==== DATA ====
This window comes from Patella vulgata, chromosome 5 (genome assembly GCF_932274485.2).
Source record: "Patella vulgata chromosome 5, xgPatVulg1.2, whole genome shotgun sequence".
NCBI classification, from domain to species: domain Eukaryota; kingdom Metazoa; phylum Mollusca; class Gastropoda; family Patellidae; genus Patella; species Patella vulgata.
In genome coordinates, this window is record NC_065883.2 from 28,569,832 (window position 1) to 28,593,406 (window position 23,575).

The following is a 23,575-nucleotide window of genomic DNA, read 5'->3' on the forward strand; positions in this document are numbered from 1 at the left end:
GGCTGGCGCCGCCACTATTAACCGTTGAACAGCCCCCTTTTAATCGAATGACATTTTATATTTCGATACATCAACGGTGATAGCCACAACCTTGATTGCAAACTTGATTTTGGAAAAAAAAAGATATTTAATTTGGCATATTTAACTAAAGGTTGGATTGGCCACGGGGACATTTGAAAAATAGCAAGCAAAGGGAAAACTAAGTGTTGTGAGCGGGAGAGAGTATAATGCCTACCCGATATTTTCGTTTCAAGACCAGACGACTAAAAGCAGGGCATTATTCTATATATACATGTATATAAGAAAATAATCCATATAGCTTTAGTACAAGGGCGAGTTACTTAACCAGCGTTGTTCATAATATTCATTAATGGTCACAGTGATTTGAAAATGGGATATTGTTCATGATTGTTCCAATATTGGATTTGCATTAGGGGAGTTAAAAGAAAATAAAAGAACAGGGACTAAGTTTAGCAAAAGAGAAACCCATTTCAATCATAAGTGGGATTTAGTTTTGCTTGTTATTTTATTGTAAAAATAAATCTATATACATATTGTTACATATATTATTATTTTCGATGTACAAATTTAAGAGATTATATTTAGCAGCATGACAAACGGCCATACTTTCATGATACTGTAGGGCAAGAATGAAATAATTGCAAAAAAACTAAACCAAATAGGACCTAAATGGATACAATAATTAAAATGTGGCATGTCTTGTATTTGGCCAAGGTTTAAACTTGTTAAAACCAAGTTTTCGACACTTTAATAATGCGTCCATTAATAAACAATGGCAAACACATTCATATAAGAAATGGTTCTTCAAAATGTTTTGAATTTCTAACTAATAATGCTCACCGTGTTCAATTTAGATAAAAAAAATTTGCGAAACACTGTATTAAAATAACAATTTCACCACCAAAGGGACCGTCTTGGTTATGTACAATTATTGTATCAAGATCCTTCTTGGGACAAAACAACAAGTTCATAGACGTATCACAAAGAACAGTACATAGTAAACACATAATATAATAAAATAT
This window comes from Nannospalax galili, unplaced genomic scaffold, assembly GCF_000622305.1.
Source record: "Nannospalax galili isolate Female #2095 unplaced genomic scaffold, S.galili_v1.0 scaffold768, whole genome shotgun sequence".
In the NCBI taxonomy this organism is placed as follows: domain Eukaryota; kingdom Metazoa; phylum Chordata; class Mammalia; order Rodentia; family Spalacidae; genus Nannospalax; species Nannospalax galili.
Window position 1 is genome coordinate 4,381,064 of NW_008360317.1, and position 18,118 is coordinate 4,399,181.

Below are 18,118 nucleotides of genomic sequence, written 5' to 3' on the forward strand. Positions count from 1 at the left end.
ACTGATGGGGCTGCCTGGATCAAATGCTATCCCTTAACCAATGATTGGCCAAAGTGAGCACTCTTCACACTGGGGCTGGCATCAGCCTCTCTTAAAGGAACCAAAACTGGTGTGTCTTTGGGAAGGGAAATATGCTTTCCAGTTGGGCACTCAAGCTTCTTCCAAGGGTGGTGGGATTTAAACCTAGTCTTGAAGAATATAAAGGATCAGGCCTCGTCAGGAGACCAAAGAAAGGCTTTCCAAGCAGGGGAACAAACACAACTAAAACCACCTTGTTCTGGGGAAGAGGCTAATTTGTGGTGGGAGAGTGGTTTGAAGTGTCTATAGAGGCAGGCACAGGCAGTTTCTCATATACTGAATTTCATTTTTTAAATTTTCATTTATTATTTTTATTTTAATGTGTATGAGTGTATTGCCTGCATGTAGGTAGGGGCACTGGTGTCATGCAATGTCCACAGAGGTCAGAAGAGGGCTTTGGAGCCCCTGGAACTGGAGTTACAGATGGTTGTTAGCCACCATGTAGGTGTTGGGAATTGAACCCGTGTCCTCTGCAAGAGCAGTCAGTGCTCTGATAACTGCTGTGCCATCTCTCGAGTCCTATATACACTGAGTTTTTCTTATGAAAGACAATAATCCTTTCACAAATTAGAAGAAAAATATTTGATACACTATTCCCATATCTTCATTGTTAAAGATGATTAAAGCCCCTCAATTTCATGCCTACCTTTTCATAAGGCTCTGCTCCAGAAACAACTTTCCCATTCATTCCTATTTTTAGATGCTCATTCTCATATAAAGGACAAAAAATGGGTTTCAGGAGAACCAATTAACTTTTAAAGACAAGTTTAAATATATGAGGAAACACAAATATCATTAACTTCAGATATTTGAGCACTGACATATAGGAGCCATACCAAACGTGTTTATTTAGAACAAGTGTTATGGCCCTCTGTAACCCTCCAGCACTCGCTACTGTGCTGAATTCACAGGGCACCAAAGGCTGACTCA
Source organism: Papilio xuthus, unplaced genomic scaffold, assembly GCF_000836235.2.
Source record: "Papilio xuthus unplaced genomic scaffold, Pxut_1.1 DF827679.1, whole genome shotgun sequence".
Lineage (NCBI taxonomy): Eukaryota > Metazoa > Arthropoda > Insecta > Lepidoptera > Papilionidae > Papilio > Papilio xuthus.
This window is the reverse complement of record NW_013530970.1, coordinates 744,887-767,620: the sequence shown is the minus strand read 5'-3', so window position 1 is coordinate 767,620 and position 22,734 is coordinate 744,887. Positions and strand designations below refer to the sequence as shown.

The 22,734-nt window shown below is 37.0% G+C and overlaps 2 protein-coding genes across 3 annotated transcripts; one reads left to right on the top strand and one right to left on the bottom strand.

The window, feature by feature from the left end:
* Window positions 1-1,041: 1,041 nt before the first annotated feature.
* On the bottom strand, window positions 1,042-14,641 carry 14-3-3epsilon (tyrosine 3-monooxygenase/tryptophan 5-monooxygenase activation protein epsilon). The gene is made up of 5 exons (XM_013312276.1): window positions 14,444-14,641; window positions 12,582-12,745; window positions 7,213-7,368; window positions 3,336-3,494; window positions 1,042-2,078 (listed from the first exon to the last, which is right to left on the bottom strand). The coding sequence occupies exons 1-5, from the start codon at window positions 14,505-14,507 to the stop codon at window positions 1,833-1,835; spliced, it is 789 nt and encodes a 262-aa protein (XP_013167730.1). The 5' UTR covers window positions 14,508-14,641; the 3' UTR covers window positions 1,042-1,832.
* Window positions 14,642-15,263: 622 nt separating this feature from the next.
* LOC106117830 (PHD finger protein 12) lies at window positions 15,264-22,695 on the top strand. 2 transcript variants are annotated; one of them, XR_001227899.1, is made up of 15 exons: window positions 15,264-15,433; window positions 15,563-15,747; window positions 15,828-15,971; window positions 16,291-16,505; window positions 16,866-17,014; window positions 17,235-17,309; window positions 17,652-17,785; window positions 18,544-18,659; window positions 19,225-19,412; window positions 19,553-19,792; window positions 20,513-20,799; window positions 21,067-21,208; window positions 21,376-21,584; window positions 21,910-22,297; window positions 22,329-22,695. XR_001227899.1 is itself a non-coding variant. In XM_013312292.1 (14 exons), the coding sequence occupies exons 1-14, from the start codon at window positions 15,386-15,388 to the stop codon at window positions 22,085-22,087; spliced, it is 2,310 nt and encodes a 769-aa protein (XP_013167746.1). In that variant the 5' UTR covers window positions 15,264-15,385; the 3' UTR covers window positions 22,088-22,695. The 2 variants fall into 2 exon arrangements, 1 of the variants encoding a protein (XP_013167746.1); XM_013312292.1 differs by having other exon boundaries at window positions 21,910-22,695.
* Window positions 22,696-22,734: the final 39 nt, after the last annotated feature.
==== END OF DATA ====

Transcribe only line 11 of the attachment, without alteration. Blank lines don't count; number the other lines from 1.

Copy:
Below are 18,118 nucleotides of genomic sequence, written 5' to 3' on the forward strand. Positions count from 1 at the left end.